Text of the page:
At BADCamp, Workhabit gave a talk about the ongoing work we've been doing with iOS and Drupal. At Workhabit, we've been working for some time to bring first class support to Drupal for devices like iPads, iPhones, and other Apple devices like the new iPad Mini. Our belief is that building first class native app experiences on Drupal websites is revolutionary and exciting, and something that we've been working on as a company for a very long time.
Obviously, we're bridging two very large ecosystems with Drupal and Native iOS applications, and the two communities don't really have a lot of overlap in terms of developers. However over the last year we're finding more and more interest in using our systems as Drupal continues to make inroads into large corporations and innovative companies looking for a powerful and flexible platform that they won't outgrow in six months or run out of money to support in their budgets during the first fiscal year.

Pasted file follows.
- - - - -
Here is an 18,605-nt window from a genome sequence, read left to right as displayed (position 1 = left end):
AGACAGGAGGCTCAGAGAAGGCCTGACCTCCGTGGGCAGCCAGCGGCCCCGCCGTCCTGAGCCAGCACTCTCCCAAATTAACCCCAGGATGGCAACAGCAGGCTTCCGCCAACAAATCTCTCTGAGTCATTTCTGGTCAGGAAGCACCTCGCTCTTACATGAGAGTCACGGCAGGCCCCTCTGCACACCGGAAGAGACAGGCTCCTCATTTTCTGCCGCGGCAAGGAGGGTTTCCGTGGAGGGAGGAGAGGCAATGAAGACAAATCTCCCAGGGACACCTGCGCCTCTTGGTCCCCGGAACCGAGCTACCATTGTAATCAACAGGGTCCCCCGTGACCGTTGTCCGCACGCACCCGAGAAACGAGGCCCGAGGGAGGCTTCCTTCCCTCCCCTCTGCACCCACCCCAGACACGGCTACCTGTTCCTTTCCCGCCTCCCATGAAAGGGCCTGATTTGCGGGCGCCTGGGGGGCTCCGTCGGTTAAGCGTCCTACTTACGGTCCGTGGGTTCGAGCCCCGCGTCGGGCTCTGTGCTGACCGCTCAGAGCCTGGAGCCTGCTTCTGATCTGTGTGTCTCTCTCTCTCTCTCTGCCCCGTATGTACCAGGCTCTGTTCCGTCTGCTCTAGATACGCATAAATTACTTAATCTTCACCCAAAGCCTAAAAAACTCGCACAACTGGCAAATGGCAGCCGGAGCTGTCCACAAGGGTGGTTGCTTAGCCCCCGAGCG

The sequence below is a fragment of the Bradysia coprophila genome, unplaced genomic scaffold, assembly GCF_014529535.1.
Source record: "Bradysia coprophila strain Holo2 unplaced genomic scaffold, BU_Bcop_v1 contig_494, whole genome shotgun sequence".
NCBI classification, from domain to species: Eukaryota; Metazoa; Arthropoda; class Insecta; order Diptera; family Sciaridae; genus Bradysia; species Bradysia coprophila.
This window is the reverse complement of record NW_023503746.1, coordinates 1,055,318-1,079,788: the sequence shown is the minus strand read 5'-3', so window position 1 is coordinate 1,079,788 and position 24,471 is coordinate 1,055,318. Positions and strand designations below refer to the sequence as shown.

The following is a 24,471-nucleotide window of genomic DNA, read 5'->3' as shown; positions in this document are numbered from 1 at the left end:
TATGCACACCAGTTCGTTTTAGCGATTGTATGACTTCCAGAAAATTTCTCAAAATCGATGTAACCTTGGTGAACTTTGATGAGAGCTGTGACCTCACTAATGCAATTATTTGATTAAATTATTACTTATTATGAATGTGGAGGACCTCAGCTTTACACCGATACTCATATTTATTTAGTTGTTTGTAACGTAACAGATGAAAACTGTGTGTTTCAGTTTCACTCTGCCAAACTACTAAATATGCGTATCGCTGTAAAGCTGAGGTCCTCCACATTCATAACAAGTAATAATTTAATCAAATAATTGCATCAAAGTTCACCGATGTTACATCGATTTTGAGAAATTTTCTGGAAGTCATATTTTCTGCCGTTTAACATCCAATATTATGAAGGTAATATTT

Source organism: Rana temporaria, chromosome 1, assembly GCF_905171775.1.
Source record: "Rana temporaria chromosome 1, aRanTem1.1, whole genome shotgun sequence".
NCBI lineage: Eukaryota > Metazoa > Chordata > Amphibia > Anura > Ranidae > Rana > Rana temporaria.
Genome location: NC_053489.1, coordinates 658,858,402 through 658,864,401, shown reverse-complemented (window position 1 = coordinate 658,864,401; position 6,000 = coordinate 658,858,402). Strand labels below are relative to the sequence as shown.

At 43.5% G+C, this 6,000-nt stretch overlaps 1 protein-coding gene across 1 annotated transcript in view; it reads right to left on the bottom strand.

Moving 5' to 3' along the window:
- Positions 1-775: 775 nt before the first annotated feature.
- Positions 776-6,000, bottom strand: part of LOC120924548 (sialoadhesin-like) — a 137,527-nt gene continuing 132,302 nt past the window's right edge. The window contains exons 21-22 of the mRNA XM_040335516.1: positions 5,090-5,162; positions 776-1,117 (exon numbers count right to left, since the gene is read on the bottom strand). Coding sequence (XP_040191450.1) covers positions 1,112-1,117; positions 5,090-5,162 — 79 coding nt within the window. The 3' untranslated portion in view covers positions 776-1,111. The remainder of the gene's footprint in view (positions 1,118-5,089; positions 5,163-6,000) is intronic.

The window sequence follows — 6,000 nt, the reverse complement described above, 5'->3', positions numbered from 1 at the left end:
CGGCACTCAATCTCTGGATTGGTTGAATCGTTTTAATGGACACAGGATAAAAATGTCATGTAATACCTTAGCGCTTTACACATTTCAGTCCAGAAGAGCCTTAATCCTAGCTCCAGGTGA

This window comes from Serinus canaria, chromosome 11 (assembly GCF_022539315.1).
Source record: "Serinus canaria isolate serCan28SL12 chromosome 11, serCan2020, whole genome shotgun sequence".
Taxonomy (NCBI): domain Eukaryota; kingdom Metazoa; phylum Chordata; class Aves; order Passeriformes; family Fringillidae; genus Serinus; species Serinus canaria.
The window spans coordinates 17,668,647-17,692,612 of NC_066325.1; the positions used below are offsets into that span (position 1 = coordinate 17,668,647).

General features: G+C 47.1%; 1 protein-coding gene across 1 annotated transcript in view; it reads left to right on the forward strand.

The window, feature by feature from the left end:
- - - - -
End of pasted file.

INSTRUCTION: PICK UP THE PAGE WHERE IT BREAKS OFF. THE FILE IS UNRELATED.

Well, actually, this isn't the first thing we've built. We started with something we called DiOS, the Drupal iOS SDK. Workhabit invested heavily in Drupal, supporting Kyle Browning while he and other volunteers invested considerable attention into Drupal Services. A lot of this was just a desire to improve Web Services support in Drupal, because it's a major component of what we do here as a company. But we were also working to build the Drupal iOS SDK (Source on Github), a library that enables iOS features to natively connect to Drupal.